Freddie Mercury to live forever in South Korea statue

·3-min read
Businessman Baek Soon-yeob (L) with the statue of British rock legend Freddie Mercury on Jeju (AFP/ANTHONY WALLACE) (ANTHONY WALLACE)

A die-hard Queen fan unveiled a life-size bronze statue of Freddie Mercury on Thursday on South Korea's resort island of Jeju, after an eight-year quest to honour his late hero.

The music of British rock band Queen is popular in South Korea, a country more associated with home-grown K-pop dance bands, including global megastars BTS.

Jeju businessman and Queen superfan Baek Soon-yeob, 57, used to listen to bootleg recordings of Freddie Mercury -- who died of AIDS-related complications in 1991.

Queen's music was banned in South Korea in the 1970s by then-military dictator Park Chung-hee's regime, which considered it "unsuitable" in an era when men were also barred from growing their hair.

Mercury's songs "kept me going despite many hurdles along the way", Baek told AFP, adding it had been an emotional eight-year effort to build the statue.

"I started emailing Queen's company in 2014 asking for a rights approval" to erect the statue, Baek told AFP.

He wrote an email every month but did not get a reply for seven years.

In early 2020, he finally received a response ahead of Queen's first ever South Korean concert -- band members and label officials were prepared to meet him in Seoul.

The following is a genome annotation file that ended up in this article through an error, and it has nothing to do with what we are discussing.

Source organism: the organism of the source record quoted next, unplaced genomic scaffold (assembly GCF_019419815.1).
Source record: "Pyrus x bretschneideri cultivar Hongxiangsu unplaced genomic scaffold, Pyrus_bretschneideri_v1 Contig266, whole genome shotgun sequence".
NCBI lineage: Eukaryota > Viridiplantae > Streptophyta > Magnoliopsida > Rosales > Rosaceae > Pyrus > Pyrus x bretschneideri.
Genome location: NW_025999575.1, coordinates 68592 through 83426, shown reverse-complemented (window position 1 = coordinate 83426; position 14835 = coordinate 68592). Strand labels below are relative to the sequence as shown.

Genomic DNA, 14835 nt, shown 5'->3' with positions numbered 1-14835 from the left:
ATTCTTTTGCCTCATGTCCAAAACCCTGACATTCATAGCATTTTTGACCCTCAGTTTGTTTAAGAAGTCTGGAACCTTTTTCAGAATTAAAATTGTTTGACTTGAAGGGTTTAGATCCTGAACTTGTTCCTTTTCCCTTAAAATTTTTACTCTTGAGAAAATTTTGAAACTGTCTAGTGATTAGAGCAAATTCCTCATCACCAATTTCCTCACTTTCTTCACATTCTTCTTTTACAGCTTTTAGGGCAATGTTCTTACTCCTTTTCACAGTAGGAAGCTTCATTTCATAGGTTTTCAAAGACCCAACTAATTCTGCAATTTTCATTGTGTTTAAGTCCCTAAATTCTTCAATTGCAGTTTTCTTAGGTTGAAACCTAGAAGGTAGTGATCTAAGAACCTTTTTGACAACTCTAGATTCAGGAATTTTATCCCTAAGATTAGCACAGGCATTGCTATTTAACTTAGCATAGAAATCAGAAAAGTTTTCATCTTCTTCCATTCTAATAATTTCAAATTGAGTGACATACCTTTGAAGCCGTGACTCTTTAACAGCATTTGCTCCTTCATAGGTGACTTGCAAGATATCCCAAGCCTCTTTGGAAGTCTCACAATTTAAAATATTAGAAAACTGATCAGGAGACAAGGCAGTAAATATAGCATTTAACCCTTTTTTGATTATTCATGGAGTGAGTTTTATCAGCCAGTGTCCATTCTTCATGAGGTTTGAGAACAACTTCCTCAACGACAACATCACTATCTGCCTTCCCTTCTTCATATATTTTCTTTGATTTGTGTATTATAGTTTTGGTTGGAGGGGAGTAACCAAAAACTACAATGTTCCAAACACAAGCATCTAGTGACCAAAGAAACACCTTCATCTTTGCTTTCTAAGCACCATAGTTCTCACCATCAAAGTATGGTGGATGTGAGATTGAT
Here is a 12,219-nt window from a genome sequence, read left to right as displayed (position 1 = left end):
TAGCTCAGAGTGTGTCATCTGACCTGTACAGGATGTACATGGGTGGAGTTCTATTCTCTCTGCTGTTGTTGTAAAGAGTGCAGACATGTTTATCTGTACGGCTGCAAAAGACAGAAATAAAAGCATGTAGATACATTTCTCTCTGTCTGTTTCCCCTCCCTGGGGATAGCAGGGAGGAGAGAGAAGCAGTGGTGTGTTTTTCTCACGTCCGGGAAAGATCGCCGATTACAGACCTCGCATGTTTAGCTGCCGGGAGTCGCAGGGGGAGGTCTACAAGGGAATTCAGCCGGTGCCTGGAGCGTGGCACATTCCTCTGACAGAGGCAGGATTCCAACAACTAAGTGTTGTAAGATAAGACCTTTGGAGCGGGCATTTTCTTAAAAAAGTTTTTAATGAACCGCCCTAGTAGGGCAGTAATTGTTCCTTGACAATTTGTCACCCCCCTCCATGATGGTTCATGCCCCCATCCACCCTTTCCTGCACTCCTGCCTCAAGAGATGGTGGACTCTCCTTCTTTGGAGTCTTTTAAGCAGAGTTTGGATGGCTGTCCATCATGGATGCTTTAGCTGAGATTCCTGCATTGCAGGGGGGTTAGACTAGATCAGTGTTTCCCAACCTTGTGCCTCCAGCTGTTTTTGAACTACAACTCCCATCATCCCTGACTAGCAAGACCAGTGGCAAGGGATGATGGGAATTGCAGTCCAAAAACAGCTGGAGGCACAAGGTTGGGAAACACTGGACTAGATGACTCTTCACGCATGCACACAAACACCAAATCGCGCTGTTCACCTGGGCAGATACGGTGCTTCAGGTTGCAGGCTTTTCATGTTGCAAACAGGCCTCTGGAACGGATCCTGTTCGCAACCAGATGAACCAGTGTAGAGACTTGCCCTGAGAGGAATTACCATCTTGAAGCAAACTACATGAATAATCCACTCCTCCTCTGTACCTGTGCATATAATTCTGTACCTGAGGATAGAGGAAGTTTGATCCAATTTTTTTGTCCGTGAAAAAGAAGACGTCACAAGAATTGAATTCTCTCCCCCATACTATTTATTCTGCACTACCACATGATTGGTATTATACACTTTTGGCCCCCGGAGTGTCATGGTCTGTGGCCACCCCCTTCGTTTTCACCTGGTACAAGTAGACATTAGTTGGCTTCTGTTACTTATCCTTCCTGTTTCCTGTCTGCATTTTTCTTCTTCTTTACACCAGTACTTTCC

That concert was a result of South Korea's recent fervent embrace of Queen, after nearly 10 million people watched the 2018 Oscar-winning biopic "Bohemian Rhapsody" starring Rami Malek.

In a country of 51 million people, that means approximately a fifth of the population watched the movie in cinemas, where it grossed $70 million and sat atop box office lists for weeks.

After receiving approval in 2020, Baek spent 50 million won ($40,000) commissioning the 177-centimetre statue of Mercury clenching his fist, which was finally unveiled Thursday on the scenic Jeju coast.

- Freddie censored -

It is the second statue of the late singer approved by Queen's label -- the first is in Montreux, Switzerland, where Mercury lived and recorded Queen albums.

Despite Queen's popularity in South Korea, Baek faced protests over his project, with some people complaining about him erecting a "statue of a homosexual".

Although the 2018 biopic was not censored in cinemas, local TV station SBS was in hot water last year when it deleted a scene in which actor Malek kisses a man.

Baek said he hoped the statue would help "make those critical of sexual minorities reconsider their perceptions".

South Korean Queen fans made a pilgrimage to Jeju Island to attend the Thursday event.

"I am very honoured to be here today to mark the unveiling of the world's second statue of Freddie," said Kim Pan-jun, who runs a Queen-themed bar in Seoul.

"I am sure Freddie is giving his blessing from up there in heaven."

Queen guitarist Brian May, clutching a model of the statue Baek had sent him, told fans via video message that he was with them "in spirit" on Jeju, and that Mercury would like the tribute.

"I know he would be happy with it," he said.

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